Macungie Ambulance Corps is an organization on the move … both literally and figuratively.
The emergency medical services provider based in Lower Macungie Township began responding from a second station in August when it has two ambulances available. It also continues to grow in terms of its fleet, call responses and coverage area.
“We look at quality, not quantity,” cautions Operations Manager Christopher Greb. But, he is proud of progress made and believes quality has been maintained. He says organizers continue to monitor situations and data to meet needs.
That’s how the corps began responding an additional ambulance beginning last year from Lower Macungie Township Fire Department along Brookside Road in Wescosville.
The move started when township officials sought an outside consultant to study who should provide ambulance service for the northern portion of Lower Macungie. The conclusion was that Macungie Ambulance, already serving the south, should cover all of the township. Cetronia Ambulance, based in South Whitehall Township, had been providing the northern coverage.
Macungie officials spoke with Lower Macungie fire officers in an effort to bring an ambulance closer to those in the northern territory. The fire department was close to making a move of its own to a new second station at Willow and Sauerkraut lanes, creating additional space in the existing fire station. The two organizations reached a rental agreement of $300 per month to share the Wescosville facility. The leases are three months at a time.
“It’s a very fluid situation,” Greb says. “It’s a matter of us working together, at least on a trial basis, to offer help to the community.”
Here’s how it works: The second ambulance is stationed in Wescosville 7 a.m. to 5 p.m. Monday through Thursday. The hours expand to 7 a.m. to 9 or sometimes 11 p.m. Friday through Sunday. The closer Macungie ambulance responds to a call depending on its location when both are in service. The remaining ambulance would respond anywhere in the territory when needed.
Greb estimates the move on average has saved 1 minute of response time for patients in northern Lower Macungie. He cautions that the number is an average, noting there could be simultaneous calls in southern Lower Macungie and Macungie, for example. But in general, the response is faster to the Wescosville area when the ambulance comes from Brookside Road instead of the main station along N. Walnut Street.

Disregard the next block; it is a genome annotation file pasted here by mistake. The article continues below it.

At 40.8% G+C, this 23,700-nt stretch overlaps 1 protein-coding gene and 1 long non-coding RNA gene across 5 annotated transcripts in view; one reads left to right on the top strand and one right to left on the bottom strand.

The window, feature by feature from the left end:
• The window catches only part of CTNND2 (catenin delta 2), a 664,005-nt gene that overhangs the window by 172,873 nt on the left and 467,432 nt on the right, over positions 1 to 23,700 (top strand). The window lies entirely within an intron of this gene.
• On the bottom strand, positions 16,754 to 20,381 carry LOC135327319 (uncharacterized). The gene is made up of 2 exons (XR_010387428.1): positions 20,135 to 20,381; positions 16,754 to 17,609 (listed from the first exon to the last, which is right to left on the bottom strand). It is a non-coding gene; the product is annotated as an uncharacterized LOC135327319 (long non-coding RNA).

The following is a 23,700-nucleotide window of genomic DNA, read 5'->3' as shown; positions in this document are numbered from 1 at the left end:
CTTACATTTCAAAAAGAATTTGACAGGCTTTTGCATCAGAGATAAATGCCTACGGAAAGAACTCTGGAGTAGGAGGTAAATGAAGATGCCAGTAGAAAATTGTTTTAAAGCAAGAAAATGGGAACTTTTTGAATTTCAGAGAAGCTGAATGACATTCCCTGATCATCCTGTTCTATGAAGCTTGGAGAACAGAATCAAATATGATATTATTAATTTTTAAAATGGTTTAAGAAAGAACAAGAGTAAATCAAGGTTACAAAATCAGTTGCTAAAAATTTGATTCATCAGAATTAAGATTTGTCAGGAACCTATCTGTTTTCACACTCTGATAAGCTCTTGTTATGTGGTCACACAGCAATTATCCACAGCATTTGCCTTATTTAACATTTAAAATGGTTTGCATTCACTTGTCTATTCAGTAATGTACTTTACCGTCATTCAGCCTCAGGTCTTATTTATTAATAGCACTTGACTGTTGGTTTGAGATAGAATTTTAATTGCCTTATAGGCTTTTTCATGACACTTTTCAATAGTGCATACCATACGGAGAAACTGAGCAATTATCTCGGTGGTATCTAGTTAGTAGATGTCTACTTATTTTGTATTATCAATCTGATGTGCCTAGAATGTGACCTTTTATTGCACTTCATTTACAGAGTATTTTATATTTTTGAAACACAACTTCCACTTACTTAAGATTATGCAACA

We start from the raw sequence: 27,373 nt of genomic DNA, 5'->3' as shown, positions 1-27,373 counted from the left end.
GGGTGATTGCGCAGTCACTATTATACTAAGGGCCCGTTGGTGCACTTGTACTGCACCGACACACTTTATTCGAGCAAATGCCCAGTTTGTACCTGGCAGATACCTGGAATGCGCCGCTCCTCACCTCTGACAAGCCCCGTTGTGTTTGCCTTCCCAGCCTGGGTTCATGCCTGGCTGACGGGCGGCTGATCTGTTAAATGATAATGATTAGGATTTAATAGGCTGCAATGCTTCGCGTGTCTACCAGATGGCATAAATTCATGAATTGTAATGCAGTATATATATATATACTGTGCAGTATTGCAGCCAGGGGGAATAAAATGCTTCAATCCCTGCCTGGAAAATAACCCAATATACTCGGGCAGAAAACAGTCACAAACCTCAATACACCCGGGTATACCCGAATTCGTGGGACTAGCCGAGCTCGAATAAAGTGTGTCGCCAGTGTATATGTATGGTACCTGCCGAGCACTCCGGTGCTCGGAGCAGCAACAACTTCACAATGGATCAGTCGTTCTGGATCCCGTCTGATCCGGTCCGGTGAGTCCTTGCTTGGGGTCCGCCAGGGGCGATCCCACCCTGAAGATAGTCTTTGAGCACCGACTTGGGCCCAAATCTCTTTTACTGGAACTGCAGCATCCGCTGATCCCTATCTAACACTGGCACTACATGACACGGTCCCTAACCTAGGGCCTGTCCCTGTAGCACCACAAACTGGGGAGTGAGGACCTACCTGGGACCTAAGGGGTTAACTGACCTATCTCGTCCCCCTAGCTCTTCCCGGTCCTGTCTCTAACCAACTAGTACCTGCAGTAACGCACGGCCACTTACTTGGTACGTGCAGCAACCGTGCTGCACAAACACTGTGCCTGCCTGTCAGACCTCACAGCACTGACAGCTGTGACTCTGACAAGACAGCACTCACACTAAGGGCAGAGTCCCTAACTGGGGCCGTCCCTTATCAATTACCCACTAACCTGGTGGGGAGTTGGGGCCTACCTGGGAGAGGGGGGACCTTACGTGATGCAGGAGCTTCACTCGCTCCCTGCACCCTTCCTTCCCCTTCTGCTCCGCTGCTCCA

“When we have two [ambulances] in service, we spread them out,” he says.
Depending on your point of view, a 1-minute savings is not startling. Greb agrees, but believes the move is well worth it considering the low rent situation.
For that reason, Greb says Macungie is not looking for land or a building in the northern section, but officials would be willing to listen to offers that would be hard to pass up.
“As long as we’re welcome at the firehouse, we’re willing to stay,” he says. “It’s a great idea to see how much of a difference we’re making for our residents.”
The corps was started in 1955 by the Macungie Veterans of Foreign Wars in an era of limousine-type ambulances. Today, in a period of modular “trucks,” the organization has a four-bay headquarters along N. Walnut Street in Lower Macungie and serves all of the township, Macungie, Alburtis and the western portion of Upper Milford Township. It will begin serving the western section of Lower Milford Township in April.
The number of calls responded to in 1955 was minuscule compared to today. By way of comparison, Macungie Ambulance had 719 responses as far back as 1993. That number has skyrocketed and likely will exceed 2,800 for 2010, Greb says. Several factors are responsible.
The coverage area has increased and the population has swelled. The corps also has added services that bring requests for mutual aid. Chief among them was the addition of Advance Life Support services in 2006. This adds providing paramedics, intravenous fluids and drugs, and other advanced monitoring and lifesaving equipment to the response.
Besides a roster of 15 volunteers and 25 paid technicians to run the calls, the corps has four ambulances. The third and fourth ambulances may be staffed in anticipation of special needs and events. Macungie Ambulance also operates an all-terrain vehicle for rough-terrain rescues and runs a unit that tends to firefighters at active fire scenes. In this case, technicians rehydrate firefighters and monitor their vital signs. They also may offer heated shelter and light refreshment. Macungie also houses a trailer for Lehigh County that delivers mass-casualty supplies to scenes when needed.
The corps also has a community outreach component, which is big on prevention and preparedness. More than 300 people were trained in first aid and CPR last year, Greb says. Members talk to children at playground programs and adults on when calling 911 is advisable. The EMS Bike Team also adds coverage for events such as Das Awkscht Fescht and running races.
Eight corps members also are part of an EMS Strike Team, which has extensive training and may be deployed to any part of the country to assist in disasters, such as a hurricane.
Greb says the mix of paid members who supplement the volunteers has worked well. He adds they welcome more volunteers with an interest in running calls or helping in other ways, such as fund-raising or grant writing. Those interested may call him at 610-966-2601, ext. 107, or e-mail him at firstname.lastname@example.org.
While the operation keeps growing, Greb says their intentions aren’t about ego. “We don’t look at anything we take on … based on a basis we are bigger and better. We strive on growing in quality, not necessarily quantity.”